UBC Ecologist William Rees on Sustainability, Political Activism
At a public meeting April 15 entitled "Is Humanity Inherently Unsustainable", Dr. William Rees of UBC's School of Community and Regional Planning stated that humanity's survival depends on an 80% reduction in energy use.
Such a massive transformation in how our society operates will also necessitate a shift in cultural values away from competitive individualism toward cooperative problem-solving.
We Use 25% More Resources Than We Can Replenish
For tens of thousands of years, the human population was relatively stable, but with growing use of fossil fuels in the 19th century, our numbers began to increase exponentially. In 1800, there were about 1 billion people; by 1900 under 2 billion, and today more than 6.7 billion.
A graph presented by Rees indicated that by the mid 1980s, humankind started to surpass the total carrying capacity of the earth, and we are currently using approximately 25% more resources than nature can replenish.
Furthermore, if every person on earth obtained the lifestyle of the average in North America, we would need equivalent resources of three more planets. The evidence that we are pressing against limits can be seen in climate change, ozone depletion, sea-level rise, deforestation, loss of fisheries, pollution, and plant and animal extinctions.
While the world's poor who depend most directly on local ecosytems for their livelihoods may initially suffer the most, rich countries will be unlikely to avoid the consequences of resource wars and the plight of environmental refugees.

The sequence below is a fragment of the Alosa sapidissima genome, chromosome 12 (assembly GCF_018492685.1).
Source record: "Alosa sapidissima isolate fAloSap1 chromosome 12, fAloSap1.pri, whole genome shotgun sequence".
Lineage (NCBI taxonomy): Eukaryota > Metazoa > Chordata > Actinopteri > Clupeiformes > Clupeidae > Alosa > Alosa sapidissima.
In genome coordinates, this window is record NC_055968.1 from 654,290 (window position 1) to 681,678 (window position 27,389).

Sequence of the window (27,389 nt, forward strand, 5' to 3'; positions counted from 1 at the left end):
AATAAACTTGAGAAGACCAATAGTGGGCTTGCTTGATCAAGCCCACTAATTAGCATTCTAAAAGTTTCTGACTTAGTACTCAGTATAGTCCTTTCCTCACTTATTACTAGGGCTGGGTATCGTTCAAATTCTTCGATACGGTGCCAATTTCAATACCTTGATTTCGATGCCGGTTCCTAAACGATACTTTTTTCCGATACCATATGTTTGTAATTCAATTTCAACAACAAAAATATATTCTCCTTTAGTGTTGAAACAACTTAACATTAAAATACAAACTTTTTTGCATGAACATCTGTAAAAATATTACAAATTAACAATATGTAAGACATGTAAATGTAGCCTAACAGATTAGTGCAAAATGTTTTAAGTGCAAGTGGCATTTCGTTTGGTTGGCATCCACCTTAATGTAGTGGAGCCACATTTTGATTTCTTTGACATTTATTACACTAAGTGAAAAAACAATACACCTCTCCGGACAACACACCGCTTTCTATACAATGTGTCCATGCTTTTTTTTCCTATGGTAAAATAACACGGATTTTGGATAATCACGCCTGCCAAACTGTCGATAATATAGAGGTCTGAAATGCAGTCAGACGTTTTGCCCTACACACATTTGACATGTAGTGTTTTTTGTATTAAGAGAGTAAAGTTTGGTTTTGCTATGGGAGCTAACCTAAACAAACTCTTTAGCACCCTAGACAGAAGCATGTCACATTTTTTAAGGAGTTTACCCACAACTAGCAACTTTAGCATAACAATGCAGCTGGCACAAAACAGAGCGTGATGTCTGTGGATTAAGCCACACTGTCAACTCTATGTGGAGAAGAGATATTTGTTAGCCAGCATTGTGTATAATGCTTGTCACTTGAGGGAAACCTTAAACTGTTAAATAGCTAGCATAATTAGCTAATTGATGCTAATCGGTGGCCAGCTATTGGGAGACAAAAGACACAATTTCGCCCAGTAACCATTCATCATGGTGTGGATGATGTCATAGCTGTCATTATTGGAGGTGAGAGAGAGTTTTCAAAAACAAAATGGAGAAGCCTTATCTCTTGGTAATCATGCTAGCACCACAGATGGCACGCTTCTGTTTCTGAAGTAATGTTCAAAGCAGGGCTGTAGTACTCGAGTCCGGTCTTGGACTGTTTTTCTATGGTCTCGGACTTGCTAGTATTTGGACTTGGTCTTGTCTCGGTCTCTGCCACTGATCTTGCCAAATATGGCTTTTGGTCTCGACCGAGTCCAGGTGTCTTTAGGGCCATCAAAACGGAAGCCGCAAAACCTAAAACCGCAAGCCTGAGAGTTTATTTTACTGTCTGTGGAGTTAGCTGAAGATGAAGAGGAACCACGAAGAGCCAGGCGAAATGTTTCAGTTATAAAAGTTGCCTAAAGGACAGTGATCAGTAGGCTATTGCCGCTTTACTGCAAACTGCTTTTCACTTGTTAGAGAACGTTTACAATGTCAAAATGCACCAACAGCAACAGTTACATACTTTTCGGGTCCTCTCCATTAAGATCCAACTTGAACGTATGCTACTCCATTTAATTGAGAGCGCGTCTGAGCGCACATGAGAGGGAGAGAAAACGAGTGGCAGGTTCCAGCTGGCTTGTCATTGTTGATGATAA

Overeating, Energy Depletion
Rees hypothesizes that many human beliefs and practices have become maladaptive. For example, primitive man would eat all available food because it was scarce and spoiled easily. But today, with food plentiful in affluent societies, there is an epidemic of obesity.
Similarly, the myth of progress and everlasting resources may have had a rationale in pre-industrial society, but such ideas are no longer helpful now that the frontier is gone and resource use is approaching its upper limit.
Unfortunately, humans have a unique ability to deny and discredit information that doesn't fit its current beliefs. Rees' recommended reading list includes Barbara Tuchman's March of Folly, which describes several historical instances where groups with fixed ideologies pursue policies contrary to their own self-interest, while ignoring the continued failure of their actions and the challenge by vocal critics.
Rees' favourite cartoon shows a businessman making a presentation to his colleagues, pointing out that "While the end-of-world scenarios will be rife with unimaginable horror, we believe the pre-end period will be filled with unprecedented opportunities for profit."
Collective Solution Required
The good news is that the changes we need may be less painful than we expect. Research shows that after a certain level of material wealth in a society, life expectancy and health outcomes reach a plateau, whereas self-reported assessments of well-being start to decline.
Living in a less competitive environment where basic needs are met may in fact result in increased happiness. To an audience member who stated that she had already given up her car and had become a vegetarian, but wondered what else she could do, Rees suggested she become more politically active.
While individuals have to do their part and confront the expansionist myth, major responsibility for urgent action must rest with government and other societal actors. Showering with a friend is not the whole answer.
Rees was speaking at the monthly public meeting of the Vancouver Branch of the World Federalist Movement-Canada, an organization that supports the development of a global community based on the rule of law and democratically accountable international institutions.
A PowerPoint presentation of a previous public lecture by Dr. Rees on the subject of human sustainability is available online.